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Why are people stockpiling? - Page 2

post #21 of 90
I stockpile now because of MDC I had never thought of it before (except, of course, having enough for about 5-days - earthquake, power outages).

Now our pantry is full of rices, beans, flours, canned tomatoes, packaged tuna and salmon, crackers, granola, bottled water, nuts, pastas, canned fruits and veggies, etc. I think we could go about 3 months now and are aiming for more. Our freezer also has tons of meat. We have a huge pantry and large garage full of shelves and drawers, so we plan to have it all filled up by the end of summer.
post #22 of 90
I've always stockpiled for many years. It keeps my grocery budget down. I really never gave it much thought in the past. I do it more now because I want of the increasing prices of groceries. I think prices are going to go up even more now with increasing oil prices. It eventually has to trickle down and I don't want to be caught off guard when it does.
post #23 of 90
I have built up my pantry for several reasons, I think it's a good idea to have enough food on hand to survive an emergency, and it saves a lot of money over the long run to stock up when things are on sale so you don't have to pay full price for them if you need it when it's not on sale. As for stockpiling large quantities of food in case of an extended emergency (or the collapse of society as we know it, or any other major catasrophe) I haven't gotten to that yet, because we don't have the space for that kind of supply, but I do think it's a good idea if you have the room because you never know what the future holds, and I'd guess a lot of people just think you can't be too prepared, ykwim?
post #24 of 90
We stockpile for a number of reasons, first and most importantly to us is the savings in $$. We grocery game (it works for us) and many many things are free or close to free. 2nd if a couple kids are sick im not going anywhere and having 'inventory' reduces stress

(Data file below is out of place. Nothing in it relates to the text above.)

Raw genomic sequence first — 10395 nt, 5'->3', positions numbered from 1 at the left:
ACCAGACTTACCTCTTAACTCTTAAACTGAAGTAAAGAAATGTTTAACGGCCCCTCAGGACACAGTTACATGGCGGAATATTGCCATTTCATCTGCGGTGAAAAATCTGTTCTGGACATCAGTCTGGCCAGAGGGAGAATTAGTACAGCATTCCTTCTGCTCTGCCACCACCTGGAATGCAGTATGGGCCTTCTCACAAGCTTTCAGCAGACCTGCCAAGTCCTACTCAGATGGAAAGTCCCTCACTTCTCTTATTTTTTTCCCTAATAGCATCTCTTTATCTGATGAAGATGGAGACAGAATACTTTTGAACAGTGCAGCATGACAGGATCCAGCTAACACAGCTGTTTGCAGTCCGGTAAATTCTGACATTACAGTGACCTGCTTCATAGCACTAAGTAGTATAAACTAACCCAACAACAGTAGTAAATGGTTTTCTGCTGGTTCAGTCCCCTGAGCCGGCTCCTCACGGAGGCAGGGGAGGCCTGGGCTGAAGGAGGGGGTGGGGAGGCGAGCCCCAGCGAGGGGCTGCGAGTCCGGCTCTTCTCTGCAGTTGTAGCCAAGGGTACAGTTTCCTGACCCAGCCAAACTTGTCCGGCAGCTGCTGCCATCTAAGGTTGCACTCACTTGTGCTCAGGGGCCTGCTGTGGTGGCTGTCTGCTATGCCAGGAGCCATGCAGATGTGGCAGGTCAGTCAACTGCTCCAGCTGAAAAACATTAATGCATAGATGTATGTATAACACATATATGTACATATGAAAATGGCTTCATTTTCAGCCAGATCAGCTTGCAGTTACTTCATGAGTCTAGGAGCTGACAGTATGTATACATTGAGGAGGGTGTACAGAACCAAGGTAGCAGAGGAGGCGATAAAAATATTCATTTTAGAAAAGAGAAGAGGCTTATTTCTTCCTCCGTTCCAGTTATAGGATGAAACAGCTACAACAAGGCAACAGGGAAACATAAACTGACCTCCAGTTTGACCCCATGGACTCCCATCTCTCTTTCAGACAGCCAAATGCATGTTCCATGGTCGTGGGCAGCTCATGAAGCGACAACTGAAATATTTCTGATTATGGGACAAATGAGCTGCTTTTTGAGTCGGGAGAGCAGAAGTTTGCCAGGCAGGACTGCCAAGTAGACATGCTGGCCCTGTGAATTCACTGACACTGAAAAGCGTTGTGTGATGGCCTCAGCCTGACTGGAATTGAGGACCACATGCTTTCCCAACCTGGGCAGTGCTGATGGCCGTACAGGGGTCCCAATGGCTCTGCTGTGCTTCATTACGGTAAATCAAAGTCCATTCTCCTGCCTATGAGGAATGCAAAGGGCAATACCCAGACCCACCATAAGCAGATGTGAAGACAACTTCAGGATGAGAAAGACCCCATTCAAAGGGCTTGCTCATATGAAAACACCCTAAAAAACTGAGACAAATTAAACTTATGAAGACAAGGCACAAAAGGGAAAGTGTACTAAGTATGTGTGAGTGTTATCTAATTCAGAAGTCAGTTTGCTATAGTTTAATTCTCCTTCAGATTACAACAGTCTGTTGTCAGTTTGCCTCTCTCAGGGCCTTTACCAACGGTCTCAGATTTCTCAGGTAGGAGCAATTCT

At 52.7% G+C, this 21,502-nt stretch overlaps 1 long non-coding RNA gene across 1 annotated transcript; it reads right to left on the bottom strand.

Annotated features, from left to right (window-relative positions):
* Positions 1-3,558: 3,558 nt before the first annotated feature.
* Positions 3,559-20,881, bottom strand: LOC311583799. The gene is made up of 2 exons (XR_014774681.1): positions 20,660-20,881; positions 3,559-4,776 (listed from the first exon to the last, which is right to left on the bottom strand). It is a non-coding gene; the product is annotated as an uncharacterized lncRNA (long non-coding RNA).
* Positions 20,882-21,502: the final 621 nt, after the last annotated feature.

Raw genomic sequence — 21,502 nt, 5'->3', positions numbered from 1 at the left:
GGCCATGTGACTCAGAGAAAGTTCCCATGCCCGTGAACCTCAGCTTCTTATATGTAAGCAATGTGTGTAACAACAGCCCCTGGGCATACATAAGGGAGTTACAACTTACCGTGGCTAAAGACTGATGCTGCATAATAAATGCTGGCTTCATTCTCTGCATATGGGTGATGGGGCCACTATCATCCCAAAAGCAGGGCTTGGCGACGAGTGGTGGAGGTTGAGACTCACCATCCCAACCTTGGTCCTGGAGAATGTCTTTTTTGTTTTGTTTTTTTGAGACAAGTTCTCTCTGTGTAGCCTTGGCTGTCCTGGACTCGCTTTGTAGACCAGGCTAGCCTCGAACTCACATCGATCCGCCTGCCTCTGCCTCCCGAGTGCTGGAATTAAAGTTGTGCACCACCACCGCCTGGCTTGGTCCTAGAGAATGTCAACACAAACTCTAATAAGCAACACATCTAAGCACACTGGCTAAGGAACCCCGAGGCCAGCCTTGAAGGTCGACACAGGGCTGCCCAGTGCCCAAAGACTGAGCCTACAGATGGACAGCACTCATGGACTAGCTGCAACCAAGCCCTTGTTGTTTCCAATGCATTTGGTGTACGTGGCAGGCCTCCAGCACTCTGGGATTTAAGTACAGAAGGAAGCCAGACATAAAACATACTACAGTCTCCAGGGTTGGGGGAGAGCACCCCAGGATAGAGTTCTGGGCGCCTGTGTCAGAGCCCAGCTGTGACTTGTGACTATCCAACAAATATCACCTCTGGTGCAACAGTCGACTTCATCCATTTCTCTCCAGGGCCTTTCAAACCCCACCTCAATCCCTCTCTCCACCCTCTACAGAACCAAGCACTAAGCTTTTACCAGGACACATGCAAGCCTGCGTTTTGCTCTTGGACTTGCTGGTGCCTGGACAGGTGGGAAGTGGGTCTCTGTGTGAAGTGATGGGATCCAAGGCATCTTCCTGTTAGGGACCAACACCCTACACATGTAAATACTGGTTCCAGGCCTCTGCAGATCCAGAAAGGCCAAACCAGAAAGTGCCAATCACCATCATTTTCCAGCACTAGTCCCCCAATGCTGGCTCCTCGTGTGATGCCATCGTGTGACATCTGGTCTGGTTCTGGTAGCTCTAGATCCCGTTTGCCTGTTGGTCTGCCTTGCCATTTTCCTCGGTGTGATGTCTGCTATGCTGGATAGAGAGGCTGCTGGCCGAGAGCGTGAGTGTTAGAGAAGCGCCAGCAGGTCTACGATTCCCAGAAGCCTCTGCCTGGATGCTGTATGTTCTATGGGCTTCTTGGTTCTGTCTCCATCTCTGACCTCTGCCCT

3rd, if we have a tight $$ month i dont have to stress over feeding the family.
4th just being prepared, i hate not to have something.
post #25 of 90
I grew up with my parents growing canning and freezing. We always had an extra freezer full of food and shelves of canned goods and canned food from the store. My parents were frugal and I try to be too. A few years ago, I was bad, I'd stop at the grocery store on the way home from work and wander around till something sounded good. Now with 2 kids and being a sahm that isn't practical or frugal. So I bought wheat berries and a grinder (I love making bread anyway and the cost of the wheat I was buying has almost doubled in the last month). I figure I'm locking in prices. Besides what other investment will double in value that quickly in this economy? We're also going to buy a freezer with our stimulus $ and stock up on fruit and veggies from the farmer's market this summer. I figure if I go toward the end of the day, I'll probably get good deals on stuff they don't want to haul back home. I'll have to get it in the freezer right away, but that's ok. I figure it will save us money all winter long. Plus winter can be pretty harsh here so if I have enough food on hand, I won't have to go out for groceries during a snowstorm or we'll have food and won't have to fight the crowds who go to the store to try to stock up the day before a storm. I guess there are a lot of reasons.
post #26 of 90
I don't stockpile, I need a reason to get out of the house and hit the store at least once a week . I do try to buy on sale and find the best deals.
post #27 of 90
I grew up with a mother who NEVER kept back-ups in the household and I hated it when we'd run out of something. We lived way out in the country and both parents worked so there were days when the kids would have to make due without something.

So...I started keeping extras on hand LONG before I stockpiled.

Now we have 2-3 of every food we regularly use and we have much larger amounts of staples. I'm moving toward a year's supply.

I think it makes sense for so many reasons:

- in case of job loss you have food to feed your family